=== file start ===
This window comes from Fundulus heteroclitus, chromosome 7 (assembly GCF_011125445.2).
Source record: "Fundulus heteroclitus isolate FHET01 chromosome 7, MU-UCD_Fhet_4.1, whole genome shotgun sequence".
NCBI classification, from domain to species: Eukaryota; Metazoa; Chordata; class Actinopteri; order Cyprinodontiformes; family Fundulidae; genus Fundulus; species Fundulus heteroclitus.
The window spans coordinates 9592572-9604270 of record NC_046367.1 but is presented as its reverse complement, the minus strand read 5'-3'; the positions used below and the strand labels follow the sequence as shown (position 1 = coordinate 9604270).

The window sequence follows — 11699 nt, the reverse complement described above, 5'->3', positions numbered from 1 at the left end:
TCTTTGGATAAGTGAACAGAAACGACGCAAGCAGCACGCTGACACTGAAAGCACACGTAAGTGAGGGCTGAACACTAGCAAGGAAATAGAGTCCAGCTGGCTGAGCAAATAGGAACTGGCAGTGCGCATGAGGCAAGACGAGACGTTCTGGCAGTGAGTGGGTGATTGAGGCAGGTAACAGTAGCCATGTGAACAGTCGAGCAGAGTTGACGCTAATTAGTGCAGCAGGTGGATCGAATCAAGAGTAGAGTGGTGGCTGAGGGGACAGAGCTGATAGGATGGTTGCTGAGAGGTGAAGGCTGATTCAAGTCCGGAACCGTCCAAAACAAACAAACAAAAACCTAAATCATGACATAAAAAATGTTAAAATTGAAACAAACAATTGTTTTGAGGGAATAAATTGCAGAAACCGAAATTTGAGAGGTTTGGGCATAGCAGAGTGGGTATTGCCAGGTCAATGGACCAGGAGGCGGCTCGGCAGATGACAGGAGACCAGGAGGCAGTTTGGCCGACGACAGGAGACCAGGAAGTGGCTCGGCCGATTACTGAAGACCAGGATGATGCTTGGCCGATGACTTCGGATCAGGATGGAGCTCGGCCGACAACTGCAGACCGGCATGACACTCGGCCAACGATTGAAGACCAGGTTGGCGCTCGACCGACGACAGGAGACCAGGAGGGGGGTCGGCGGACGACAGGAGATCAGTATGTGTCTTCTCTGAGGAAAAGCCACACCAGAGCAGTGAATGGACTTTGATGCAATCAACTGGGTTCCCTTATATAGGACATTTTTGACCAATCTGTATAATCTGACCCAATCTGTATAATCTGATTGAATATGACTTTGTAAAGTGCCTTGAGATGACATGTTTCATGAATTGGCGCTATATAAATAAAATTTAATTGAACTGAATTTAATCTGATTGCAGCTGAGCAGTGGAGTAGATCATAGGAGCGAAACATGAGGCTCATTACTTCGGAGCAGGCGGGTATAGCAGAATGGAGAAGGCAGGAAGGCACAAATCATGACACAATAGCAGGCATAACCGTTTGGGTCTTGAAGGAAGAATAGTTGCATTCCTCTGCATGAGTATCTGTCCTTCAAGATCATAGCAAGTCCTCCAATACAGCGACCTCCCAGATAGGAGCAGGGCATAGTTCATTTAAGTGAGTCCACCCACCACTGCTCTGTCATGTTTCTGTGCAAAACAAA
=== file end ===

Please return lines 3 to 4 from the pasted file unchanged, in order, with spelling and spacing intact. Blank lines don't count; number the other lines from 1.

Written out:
NCBI classification, from domain to species: Eukaryota; Metazoa; Chordata; class Actinopteri; order Cyprinodontiformes; family Fundulidae; genus Fundulus; species Fundulus heteroclitus.
The window spans coordinates 9592572-9604270 of record NC_046367.1 but is presented as its reverse complement, the minus strand read 5'-3'; the positions used below and the strand labels follow the sequence as shown (position 1 = coordinate 9604270).